News24 Wire
Wire Service
3 minute read
12 Feb 2020
6:52 pm

Kidnapping-accused teen Karabo Tau sobs in family’s arms as she gets bail

News24 Wire

Meanwhile, there is still no sign of kidnapped baby Kwahlelwa Tiwane.

Karabo Tau, 18, testified during her bail hearing in the Bellville Magistrate's Court, 6 February 2020. Picture: Twitter / @PrescahK

The steely reserve that Karabo Tau has shown since her arrest for the alleged kidnapping of a baby melted on Wednesday when she clung tightly to her family and sobbed deeply outside the Bellville Magistrate’s Court, after being released on bail.

Magistrate Charles Scott pronounced that the State had not shown it was in the interests of justice to keep the 18-year-old matric pupil in custody any longer, and granted bail of R2,000.

Inside the court there were barely suppressed sighs of relief and quiet incantations of “thank you!”.

Earlier, in a different court room, kidnap charges were withdrawn against her co-accused Ely Kibunda, and the family’s lawyer Leon Fieties is considering launching a civil claim for his alleged wrongful arrest.

Outside the court, opposing groups for and against Tau sang out “Voetsek F*kof“, and altered lines of the protest song to: ” Myeke Karabo” (Leave our Karabo alone) and “Sinikeni Karabo” (Give us Karabo).

Her family and supporters believe she is innocent, while the other group wants to know where the twin baby Kwahlela Tiwane is.

ALSO READ: Charge withdrawn against one accused in mystery CT baby kidnapping

SAPS officials and traffic police cordoned off the road outside the court and separated the two groups, some of whom had brought golf putting irons with them.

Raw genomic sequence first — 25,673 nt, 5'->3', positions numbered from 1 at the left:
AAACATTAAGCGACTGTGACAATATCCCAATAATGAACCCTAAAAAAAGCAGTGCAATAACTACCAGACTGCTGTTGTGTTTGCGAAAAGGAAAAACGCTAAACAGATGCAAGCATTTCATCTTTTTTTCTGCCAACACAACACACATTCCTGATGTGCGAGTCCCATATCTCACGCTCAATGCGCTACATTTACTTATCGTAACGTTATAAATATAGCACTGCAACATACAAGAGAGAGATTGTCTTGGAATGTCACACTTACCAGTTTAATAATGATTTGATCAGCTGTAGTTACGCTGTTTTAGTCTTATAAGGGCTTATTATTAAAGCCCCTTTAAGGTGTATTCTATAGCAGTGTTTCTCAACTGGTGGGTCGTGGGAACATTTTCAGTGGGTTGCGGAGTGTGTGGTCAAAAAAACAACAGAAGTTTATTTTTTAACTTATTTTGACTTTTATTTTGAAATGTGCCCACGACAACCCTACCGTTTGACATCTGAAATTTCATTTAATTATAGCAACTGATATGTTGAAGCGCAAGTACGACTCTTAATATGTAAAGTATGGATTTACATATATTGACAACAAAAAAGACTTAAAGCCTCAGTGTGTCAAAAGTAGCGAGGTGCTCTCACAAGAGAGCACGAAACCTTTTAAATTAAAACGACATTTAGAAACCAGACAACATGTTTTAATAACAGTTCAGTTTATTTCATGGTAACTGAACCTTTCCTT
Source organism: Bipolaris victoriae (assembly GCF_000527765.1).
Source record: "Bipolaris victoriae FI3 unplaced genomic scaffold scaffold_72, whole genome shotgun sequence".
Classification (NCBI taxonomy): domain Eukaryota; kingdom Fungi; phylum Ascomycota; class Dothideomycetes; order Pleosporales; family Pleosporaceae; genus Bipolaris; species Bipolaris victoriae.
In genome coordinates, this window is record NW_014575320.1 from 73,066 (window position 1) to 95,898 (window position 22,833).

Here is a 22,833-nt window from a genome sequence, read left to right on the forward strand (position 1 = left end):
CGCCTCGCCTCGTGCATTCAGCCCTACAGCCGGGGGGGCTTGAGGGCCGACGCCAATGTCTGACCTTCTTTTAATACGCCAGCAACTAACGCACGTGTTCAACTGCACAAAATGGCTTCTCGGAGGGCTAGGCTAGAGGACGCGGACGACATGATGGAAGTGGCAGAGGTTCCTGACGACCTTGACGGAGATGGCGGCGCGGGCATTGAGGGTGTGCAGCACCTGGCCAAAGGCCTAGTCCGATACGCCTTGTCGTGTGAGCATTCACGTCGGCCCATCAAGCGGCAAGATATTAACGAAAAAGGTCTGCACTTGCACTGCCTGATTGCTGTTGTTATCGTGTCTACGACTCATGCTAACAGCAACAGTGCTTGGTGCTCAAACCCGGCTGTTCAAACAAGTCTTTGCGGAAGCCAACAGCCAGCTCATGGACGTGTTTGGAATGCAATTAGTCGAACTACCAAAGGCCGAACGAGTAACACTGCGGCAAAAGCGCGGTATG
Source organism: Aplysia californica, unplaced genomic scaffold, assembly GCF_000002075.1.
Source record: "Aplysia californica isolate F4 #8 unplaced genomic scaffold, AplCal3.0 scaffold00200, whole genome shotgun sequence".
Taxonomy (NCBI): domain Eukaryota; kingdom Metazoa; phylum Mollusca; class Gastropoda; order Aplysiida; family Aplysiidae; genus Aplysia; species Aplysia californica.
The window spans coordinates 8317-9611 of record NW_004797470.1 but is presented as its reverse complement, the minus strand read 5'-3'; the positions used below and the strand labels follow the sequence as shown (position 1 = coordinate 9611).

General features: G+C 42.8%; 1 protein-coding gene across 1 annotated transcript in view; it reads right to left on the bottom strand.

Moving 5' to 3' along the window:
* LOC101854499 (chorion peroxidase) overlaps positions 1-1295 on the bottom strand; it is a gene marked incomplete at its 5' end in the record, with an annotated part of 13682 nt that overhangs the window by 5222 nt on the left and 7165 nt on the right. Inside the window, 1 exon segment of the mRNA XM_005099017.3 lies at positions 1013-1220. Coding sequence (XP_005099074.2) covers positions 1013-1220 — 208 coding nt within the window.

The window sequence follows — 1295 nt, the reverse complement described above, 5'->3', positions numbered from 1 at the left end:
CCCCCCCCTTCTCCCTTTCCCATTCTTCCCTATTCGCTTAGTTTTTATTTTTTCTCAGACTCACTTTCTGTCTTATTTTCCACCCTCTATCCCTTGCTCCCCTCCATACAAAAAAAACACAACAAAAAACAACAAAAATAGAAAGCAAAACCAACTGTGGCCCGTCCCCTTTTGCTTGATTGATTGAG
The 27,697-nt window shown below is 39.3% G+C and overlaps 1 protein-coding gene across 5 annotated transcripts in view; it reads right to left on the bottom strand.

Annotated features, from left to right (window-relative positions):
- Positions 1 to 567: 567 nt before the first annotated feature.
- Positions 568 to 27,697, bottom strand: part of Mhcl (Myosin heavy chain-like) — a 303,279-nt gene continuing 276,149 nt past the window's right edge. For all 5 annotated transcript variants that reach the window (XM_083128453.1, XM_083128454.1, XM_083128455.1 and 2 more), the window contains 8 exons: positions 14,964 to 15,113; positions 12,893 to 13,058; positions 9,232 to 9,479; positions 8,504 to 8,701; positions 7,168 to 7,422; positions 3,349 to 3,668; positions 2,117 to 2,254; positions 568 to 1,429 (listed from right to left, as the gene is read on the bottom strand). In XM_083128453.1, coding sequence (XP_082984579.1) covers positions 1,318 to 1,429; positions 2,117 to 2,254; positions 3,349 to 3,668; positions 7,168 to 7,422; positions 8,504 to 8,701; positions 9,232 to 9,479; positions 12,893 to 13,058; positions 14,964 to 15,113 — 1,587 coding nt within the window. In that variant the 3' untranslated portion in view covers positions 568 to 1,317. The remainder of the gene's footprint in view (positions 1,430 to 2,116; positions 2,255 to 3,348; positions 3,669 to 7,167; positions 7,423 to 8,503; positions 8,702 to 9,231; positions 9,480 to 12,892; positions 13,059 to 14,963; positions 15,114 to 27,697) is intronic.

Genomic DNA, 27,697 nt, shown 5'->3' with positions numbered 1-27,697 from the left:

One stone was lobbed down the blocked-off road outside the court, but after a brief verbal skirmish the opposing groups were separated and taxis took them home.

Little Kwahlelwa was allegedly kidnapped in Parow. Police stated in their alert for the baby that his mother Asanda had travelled from Khayelitsha with a woman purporting to be a social worker, with the expectation that she would be helped to access social services and she would get money for food. The babies’ birth had not been registered because she was having problems with her ID.

When they got to Parow the woman, who Tiwane testified fits Tau’s description, disappeared with the baby on January 16.

Her lawyer Sulaiman Chotia submitted during the drawn-out bail application that Tau had an alibi – she was in isiXhosa class at Claremont High School at 14.00pm – the estimated time Tau was supposed to have journeyed from Khayelitsha to Parow with the baby and his mother.

The State questioned a letter and CCTV footage provided by the school, and the testimony of her isiXhosa teacher and the IT manager, and alleged that their evidence had been fabricated.

At one point prosecutor Tobinceba Matrose questioned how Tau could remain so calm in court under such intense pressure. During her cross-examination she had put up a fight as she insisted she was innocent and had never met Tiwane before. At the time she said that there was no point in crying because it would not make people believe she is innocent.

But once she was released and bundled into the arms of people sitting in the back of an old model Toyota Corolla, gone were the playful waves into the gallery, and blown kisses.

Scott said that ordinarily he would not hand down judgment on the bail application so quickly, but due to delays caused by a weighty court roll, and load shedding, he did not want to keep Tau in suspense any longer.

He set April 7 as the return date for the case, and said because of her school commitments she would only have to come after 14.00pm.

There is still no sign of baby Kwahlelwa.

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